And from this I learnt the point of the Kabbalah Centre charity – first to provide people of all religious, ethnic, and economic backgrounds with a variety of educational resources (i.e. seminars, online study, books newsletters, one-on-one consultation, and special events) that aim to inspire students to become proactive members of their communities and the world. And second, it created several charitable programs that provide direct physical assistance for people living in impoverished conditions; crime prevention programs to prison inmates and juvenile delinquents; and peace-building programs for children and adults.

Marc and I have now been studying at Kabbalah Centre for nine years and teaching for five of them. Whether its royalty, celebrities or us lay folk – everyone but everyone is looking for the same fulfilment out of life, and like gravity, the Universe treats us all identically – we’re all playing the same game of life to get the same high from life, and I had finally found the life manual!

Thank you, London Underground!

Marcus a student of Kabbalist Rav Berg is one of the leading teachers at the Kabbalah Centre London. He currently spearheads many European and African charitable projects, and coaches individuals and companies to achieve lasting success and balance.
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Scotland's vast deficit remains an obstacle to independence

Though the country's financial position has improved, independence would still risk severe austerity. 

For the SNP, the annual Scottish public spending figures bring good and bad news. The good news, such as it is, is that Scotland's deficit fell by £1.3bn in 2016/17. The bad news is that it remains £13.3bn or 8.3 per cent of GDP – three times the UK figure of 2.4 per cent (£46.2bn) and vastly higher than the white paper's worst case scenario of £5.5bn. 

These figures, it's important to note, include Scotland's geographic share of North Sea oil and gas revenue. The "oil bonus" that the SNP once boasted of has withered since the collapse in commodity prices. Though revenue rose from £56m the previous year to £208m, this remains a fraction of the £8bn recorded in 2011/12. Total public sector revenue was £312 per person below the UK average, while expenditure was £1,437 higher. Though the SNP is playing down the figures as "a snapshot", the white paper unambiguously stated: "GERS [Government Expenditure and Revenue Scotland] is the authoritative publication on Scotland’s public finances".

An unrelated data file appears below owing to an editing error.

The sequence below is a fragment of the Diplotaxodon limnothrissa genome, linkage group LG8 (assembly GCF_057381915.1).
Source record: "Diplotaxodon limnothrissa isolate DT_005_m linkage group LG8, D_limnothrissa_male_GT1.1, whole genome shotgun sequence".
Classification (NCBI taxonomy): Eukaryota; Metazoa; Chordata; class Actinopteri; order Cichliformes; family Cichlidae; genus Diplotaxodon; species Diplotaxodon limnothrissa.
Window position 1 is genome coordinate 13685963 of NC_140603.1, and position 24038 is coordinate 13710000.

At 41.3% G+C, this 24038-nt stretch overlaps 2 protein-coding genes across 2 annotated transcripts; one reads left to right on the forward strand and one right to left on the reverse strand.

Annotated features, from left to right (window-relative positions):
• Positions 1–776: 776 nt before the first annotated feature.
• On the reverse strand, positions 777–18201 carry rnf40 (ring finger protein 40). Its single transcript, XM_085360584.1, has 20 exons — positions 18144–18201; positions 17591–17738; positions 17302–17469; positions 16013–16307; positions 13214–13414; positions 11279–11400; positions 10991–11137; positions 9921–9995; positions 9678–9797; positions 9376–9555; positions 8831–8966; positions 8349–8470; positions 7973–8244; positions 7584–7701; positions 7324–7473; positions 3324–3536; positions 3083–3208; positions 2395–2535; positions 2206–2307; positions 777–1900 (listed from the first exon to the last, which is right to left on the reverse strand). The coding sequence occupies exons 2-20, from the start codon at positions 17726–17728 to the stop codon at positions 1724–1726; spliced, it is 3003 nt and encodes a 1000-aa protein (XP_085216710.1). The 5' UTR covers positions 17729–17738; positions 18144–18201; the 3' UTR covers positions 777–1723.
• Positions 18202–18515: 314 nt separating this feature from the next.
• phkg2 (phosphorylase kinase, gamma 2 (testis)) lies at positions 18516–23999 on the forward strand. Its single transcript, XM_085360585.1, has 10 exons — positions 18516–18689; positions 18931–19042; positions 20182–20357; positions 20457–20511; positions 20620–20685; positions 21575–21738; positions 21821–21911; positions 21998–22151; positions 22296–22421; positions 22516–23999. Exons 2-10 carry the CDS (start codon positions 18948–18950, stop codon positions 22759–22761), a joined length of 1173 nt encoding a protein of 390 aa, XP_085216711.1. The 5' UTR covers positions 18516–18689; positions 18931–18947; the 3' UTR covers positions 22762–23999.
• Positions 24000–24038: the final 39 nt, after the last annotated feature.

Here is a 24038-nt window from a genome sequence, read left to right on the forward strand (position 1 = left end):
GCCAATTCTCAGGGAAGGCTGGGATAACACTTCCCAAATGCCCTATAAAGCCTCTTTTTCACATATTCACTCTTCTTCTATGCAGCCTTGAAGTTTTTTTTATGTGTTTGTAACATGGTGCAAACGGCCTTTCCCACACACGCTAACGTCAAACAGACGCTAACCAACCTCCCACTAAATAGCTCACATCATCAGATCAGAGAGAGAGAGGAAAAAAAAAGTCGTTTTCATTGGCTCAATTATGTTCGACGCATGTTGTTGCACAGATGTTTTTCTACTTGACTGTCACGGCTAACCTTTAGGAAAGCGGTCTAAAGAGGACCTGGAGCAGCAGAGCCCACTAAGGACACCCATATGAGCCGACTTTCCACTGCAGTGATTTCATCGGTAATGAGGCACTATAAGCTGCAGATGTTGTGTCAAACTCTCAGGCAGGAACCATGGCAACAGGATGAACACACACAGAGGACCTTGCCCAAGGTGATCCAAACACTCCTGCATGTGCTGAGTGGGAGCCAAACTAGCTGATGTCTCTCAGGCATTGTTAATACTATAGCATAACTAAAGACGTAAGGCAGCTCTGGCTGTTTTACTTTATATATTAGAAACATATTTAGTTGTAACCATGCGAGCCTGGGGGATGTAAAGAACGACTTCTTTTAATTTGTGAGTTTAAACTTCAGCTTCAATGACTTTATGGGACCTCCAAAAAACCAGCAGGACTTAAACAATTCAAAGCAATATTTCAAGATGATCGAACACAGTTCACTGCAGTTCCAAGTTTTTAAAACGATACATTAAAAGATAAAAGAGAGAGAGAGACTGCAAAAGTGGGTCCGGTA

As before, Nicola Sturgeon has warned of the threat posed by Brexit to the Scottish economy. But the country's black hole means the risks of independence remain immense. As a new state, Scotland would be forced to pay a premium on its debt, resulting in an even greater fiscal gap. Were it to use the pound without permission, with no independent central bank and no lender of last resort, borrowing costs would rise still further. To offset a Greek-style crisis, Scotland would be forced to impose dramatic austerity. 

Sturgeon is undoubtedly right to warn of the risks of Brexit (particularly of the "hard" variety). But for a large number of Scots, this is merely cause to avoid the added turmoil of independence. Though eventual EU membership would benefit Scotland, its UK trade is worth four times as much as that with Europe. 

Of course, for a true nationalist, economics is irrelevant. Independence is a good in itself and sovereignty always trumps prosperity (a point on which Scottish nationalists align with English Brexiteers). But if Scotland is to ever depart the UK, the SNP will need to win over pragmatists, too. In that quest, Scotland's deficit remains a vast obstacle. 

George Eaton is political editor of the New Statesman.